Film & TV Profit Participants Litigation

  • Mr. Kump has represented profit participants in several matters against studios and television and film companies to recover monies contractually owed to his clients.
  • From 2010 to 2013 when the actions were settled out of court, Mr. Kump represented the writers and producers of the award winning television series “Smallville” against the vertically-integrated media conglomerate Time Warner.  (KILLARA PRODUCTIONS, INC., a California corporation f/s/o Miles Millar; LEONARDTOWN PRODUCTIONS, INC., a California  corporation f/s/o Alfred Gough; TOLLIN/ROBBINS PRODUCTIONS, LLC, a Delaware limited liability company vs. WARNER BROS. TELEVISION, a division of WB STUDIO ENTERPRISES, INC.; THE WB TELEVISION NETWORK PARTNERS, L.P.; WB COMMUNICATIONS, INC.; THE CW NETWORK, LLC; WARNER BROS. ENTERTAINMENT, INC.; TIME WARNER, INC., Los Angeles County Superior Court Case No. BC 434445).
  • In 2008-2009, Mr. Kump represented the creators of the award winning animated television comedy “King of the Hill” against Twentieth Century Fox Television.
  • In 2007-2008, Mr. Kump represented the creator (Nia Vardalos) and the executive producers (Tom Hanks, Rita Wilson, Gary Goetzman) of the film hit “My Big Fat Greek Wedding” against the film studio. (CLAVIUS BASE, INC., a California Corporation, GARY GOETZMAN PRODUCTIONS, INC., a California Corporation, MYPENZATTA, INC., a California corporation, vs. BIG WEDDING PRODUCTIONS, INC., a Canadian corporation, BIG WEDDING, LLC, a California limited liability company, GOLD CIRCLE FILMS, LLC, a South Dakota limited liability company, Los Angeles County Superior Court Case No. BC 375442).

Vivendi Universal Litigation

  • In 2003 and 2004, Mr. Kump represented Vivendi Universal in a breach of contract action filed by USA Networks in the Delaware Chancery Court, which sought over $600 million in damages arising out of the parties’ creation of Vivendi Universal Entertainment (VUE).  This dispute was resolved favorably when InterActive Corp. f/k/a USA Networks sold its stake in VUE to NBC Universal.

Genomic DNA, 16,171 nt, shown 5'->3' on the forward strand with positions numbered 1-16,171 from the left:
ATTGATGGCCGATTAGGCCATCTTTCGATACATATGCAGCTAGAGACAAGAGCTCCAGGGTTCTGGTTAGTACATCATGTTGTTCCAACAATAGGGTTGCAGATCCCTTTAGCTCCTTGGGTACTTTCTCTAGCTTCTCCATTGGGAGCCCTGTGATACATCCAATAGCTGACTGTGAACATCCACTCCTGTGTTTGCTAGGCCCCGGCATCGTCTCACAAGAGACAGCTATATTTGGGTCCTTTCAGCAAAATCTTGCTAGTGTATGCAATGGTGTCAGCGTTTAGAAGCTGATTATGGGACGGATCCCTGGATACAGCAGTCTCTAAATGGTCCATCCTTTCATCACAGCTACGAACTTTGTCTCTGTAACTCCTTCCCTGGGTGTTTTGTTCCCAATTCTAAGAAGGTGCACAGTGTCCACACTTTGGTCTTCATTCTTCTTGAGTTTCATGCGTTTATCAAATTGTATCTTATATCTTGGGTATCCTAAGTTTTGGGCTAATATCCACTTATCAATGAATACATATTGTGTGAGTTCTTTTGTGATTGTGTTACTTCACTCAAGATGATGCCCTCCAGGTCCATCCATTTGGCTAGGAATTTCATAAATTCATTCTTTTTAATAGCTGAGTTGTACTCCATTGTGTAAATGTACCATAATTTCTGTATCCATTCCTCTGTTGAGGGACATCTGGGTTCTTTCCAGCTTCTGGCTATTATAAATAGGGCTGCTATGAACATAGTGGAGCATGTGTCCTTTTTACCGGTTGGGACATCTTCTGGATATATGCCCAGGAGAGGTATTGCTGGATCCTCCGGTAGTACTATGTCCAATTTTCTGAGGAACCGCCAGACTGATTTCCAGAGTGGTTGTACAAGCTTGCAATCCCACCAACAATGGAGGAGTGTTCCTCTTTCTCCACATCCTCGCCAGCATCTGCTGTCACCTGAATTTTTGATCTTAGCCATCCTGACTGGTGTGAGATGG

Merle Norman Cosmetics Litigation

  • For fifteen years, Mr. Kump represented Merle Norman Cosmetics, a national franchisor of cosmetics studios, in several federal and state actions covering a broad array of claims.  In 2001, after years of multi-state discovery, Mr. Kump successfully represented plaintiff Merle Norman in a four-week civil RICO and fraud trial filed in New York federal court against an advertising company.  The presentation of Merle Norman’s case involved the testimony of eighteen witnesses and over 700 exhibits presented digitally.  At the conclusion of the trial, the jury awarded a multi-million-dollar verdict to Merle Norman.

Antitrust Litigation and Counseling

  • Mr. Kump’s practice encompasses antitrust litigation and counseling.  Mr. Kump successfully represented defendant Courtside LLC in 2013 in an antitrust action filed in federal court in Los Angeles.  Courtside produces and finances multi-platform, quality programming and is the radio home for high profile personalities.  In this action, independent producers of news and talk radio programs alleged that lead defendant Dial Global, Inc. monopolized certain markets in the radio programming industry, and that as part of this antitrust conspiracy, Courtside interfered with plaintiffs’ contracts with certain radio personalities.  KWIKA filed a motion to dismiss the tort claims against Courtside for lack of subject matter jurisdiction.  On May 6, 2013, United States District Judge Jesus Bernal granted KWIKA’s motion, and dismissed all claims against Courtside.  (The Original Talk Radio Network, Inc., et al v. Dial Global, Inc., et al, U.S.D.C. Case No. CV 12-7370-JGB.)
  • For over ten years in the 80’s and 90’s, Mr. Kump successfully represented Merle Norman in a series of related state and federal actions, defending the company against alleged violations of the Sherman and Clayton Acts, while prosecuting the company’s trademark and Lanham Act claims.  (Acton v. Merle Norman Cosmetics, Inc., 163 F.3d 605 (9th Cir. 1998) (Table, Text in WL, No. 97-56269); Acton v. Merle Norman Cosmetics, Inc., 1995-1 CCH Trade Cases 71,025 (C.D. Cal. 1995); Acton v. Merle Norman Cosmetics, Inc., 1994-2 CCH Trade Cases 70,784 (C.D. Cal. 1984); Merle Norman Cosmetics, Inc. v. U.S. Dist. Ct., Cent. Dist. of Cal., 856 F.2d 98 (9th Cir. 1988).)  During this litigation, Mr. Kump successfully defended the company in a five-week jury trial on antitrust issues and in a bench trial on causation and damages, while also recovering favorable settlements in two bad faith actions brought against the company’s insurers.